What difference has all the love that Jesus has given your way, what difference has it made in your life? Has it made you more loving? John 3:16, for God so loved the world that he gave-- has his love for you made you more giving, more loving? So that's the basis of our relationship. I can accept you because Jesus has accepted us.
I heard about a lady. She works in a nursing home. And she has made it her mission to sit with people who are dying if there is no family member present. She feels that life is sacred, a gift from God. And she believes that nobody should die alone. And she wants to demonstrate that love for the dying so that they leave the world in the presence of somebody who cares and loves them. That's powerful. So if Jesus is in me, then His love will come through me.
And there's a fourth and a final reason. Because we're a spiritual family. In verse one again, if there's any consolation in Christ, if there's any comfort of love, here it is. If there's any fellowship of the spirit-- and then he amplifies that, if any affection and mercy. Now in Philippi, I mentioned that things were not perfect. They weren't. There were problems that they were experiencing. There were two dividing forces in Philippi that are true of every single Church.
First of all, there were false teachers on the outside. Second, there were fighting members on the inside. The false teachers will be discussed in Chapter three, verses one and two. Paul calls them dogs and evil workers. It's going to be a lot of fun when we get to chapter three. Paul is just going to kind of come unglued.
Then we get to chapter four and we discover the fighting members. There's two gals, one named Euodia, the other named Syntynche. These two gals in the Church at Philippi have gotten a lot of people on their side. And they're creating a division, a party spirit. So the fellowship is being hurt. It's always being hurt when that happens. Now here's the deal. There's always pressure from the outside for the Church, always, every Church, every place in the world, every generation.
For the last 2,000 years, the world has always been against the Church. Unbelievers will always mock Christian's belief. Unbelievers will always challenge our faith. But if that is compounded when our own spiritual family is dysfunctional, it makes matters much worse. So here's Paul's point. We are a fellowship of the spirit. We're in Christ so we're related by blood, His blood has washed all of us. We're a fellowship in the spirit. So the same Holy Spirit that lives in me is the same Holy Spirit that lives in you.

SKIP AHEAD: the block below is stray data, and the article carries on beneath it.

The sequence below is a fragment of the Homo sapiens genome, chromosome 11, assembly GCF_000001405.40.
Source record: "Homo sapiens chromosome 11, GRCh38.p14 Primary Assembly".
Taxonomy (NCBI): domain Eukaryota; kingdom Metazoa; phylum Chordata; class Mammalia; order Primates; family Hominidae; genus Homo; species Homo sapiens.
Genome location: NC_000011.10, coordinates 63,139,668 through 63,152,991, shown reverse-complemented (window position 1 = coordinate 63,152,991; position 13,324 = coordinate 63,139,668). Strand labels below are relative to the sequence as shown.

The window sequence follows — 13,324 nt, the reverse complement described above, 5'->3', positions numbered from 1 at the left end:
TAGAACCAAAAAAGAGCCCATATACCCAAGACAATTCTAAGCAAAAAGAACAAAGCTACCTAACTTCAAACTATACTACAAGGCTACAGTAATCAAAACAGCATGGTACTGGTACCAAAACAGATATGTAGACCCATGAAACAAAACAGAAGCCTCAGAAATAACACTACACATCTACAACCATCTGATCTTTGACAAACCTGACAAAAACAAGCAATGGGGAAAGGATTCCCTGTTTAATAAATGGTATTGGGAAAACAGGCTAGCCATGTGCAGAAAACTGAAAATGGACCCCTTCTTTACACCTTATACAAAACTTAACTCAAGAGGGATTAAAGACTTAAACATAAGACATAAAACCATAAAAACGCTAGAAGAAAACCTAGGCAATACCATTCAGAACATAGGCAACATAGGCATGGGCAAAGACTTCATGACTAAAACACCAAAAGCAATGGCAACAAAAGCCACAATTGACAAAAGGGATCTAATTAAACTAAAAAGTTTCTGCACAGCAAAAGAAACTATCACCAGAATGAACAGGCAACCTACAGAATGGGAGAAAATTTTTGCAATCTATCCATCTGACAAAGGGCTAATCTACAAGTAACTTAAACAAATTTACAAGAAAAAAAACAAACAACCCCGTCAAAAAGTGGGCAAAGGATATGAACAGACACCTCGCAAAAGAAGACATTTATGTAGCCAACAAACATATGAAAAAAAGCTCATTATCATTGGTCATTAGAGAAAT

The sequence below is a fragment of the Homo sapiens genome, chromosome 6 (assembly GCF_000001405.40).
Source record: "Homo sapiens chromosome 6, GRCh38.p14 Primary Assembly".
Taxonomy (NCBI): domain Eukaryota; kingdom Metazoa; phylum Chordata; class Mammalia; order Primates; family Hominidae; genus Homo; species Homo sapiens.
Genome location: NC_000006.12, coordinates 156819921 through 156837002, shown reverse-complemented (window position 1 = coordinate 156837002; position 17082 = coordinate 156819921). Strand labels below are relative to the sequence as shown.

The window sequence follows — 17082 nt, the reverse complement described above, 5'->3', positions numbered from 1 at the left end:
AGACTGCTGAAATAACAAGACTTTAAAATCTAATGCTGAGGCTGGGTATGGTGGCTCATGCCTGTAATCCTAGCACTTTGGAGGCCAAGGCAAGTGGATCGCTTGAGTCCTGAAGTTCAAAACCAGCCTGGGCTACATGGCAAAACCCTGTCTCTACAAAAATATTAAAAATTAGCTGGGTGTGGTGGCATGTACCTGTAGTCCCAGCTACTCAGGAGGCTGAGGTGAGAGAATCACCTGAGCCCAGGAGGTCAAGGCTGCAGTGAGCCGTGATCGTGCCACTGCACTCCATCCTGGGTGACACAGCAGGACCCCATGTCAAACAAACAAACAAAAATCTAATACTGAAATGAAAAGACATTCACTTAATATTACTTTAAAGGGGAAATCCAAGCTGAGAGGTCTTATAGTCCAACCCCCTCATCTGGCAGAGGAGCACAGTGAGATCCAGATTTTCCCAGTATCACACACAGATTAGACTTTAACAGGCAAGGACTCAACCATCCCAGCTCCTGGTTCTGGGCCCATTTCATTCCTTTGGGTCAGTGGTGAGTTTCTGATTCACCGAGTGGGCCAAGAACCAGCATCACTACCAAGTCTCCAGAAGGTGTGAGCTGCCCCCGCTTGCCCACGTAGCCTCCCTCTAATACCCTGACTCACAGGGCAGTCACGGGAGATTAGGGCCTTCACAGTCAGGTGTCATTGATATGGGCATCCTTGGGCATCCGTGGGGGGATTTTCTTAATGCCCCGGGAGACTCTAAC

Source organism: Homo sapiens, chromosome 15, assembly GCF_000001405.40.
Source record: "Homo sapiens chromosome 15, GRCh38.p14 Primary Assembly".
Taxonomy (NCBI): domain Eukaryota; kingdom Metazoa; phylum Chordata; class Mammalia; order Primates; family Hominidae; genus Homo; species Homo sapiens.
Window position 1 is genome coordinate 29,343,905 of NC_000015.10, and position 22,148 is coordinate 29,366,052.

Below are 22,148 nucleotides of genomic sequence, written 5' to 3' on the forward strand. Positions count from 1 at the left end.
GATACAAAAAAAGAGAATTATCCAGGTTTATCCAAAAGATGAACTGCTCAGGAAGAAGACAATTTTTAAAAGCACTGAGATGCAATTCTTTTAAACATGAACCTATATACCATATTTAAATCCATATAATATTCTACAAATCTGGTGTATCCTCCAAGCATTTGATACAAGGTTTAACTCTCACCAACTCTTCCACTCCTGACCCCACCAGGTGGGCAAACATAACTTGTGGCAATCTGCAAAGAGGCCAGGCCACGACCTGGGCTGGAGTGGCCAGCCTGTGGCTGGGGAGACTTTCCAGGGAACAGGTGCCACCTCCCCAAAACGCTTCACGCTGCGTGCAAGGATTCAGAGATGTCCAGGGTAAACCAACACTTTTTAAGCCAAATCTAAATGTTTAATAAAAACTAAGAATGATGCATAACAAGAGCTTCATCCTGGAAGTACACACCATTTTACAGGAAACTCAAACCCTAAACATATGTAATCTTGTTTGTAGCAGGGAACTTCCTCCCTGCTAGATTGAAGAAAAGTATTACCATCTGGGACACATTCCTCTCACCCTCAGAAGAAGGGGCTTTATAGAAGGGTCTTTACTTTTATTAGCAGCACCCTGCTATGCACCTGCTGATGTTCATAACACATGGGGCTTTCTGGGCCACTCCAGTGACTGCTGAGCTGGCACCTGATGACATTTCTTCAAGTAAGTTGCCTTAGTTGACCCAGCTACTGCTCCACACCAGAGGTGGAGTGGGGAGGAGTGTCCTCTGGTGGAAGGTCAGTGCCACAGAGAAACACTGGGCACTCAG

As Paul said in 1 Corinthians 12, by one spirit we are all baptized into one body. You know, we have all heard of reports of families who quarrel amongst themselves until somebody from the outside attacks the family. Then they all somehow galvanized together. Because don't you say that about my mom or my brother. And they'll resolve the conflict to fight the greater conflict. I just want you to know that everybody needs a family. Everybody needs a group where they can be loved and accepted and taught and held accountable.
So, to sum it all up, be humble. Be helpful. Be noble. For the sake of the Church of Jesus Christ, which He purchased with His own blood. He did it. It's His. It's not ours. It's His. Now if that were to happen in Philippi, that would just push Paul's joy over the top. Look what he says in verse two. Fulfill my joy by being like-minded, having the same love, being of one accord, of one mind. That's interesting.
Paul already said he was joyful, no matter what. Paul already said, you can lock me in prison. I'm joyful. You can beat me up. I'm joyful. Because my joy is in the Lord. You can have people talk smack about me and try to slur my reputation around town. I'm joyful anyway. But now he says, but here's a way I could actually be more joyful. Fulfill my joy, or complete my joy. So Paul is saying, man, if you guys were humble with each other and you esteemed others better than you esteemed yourself, that would be the icing on the cake for me.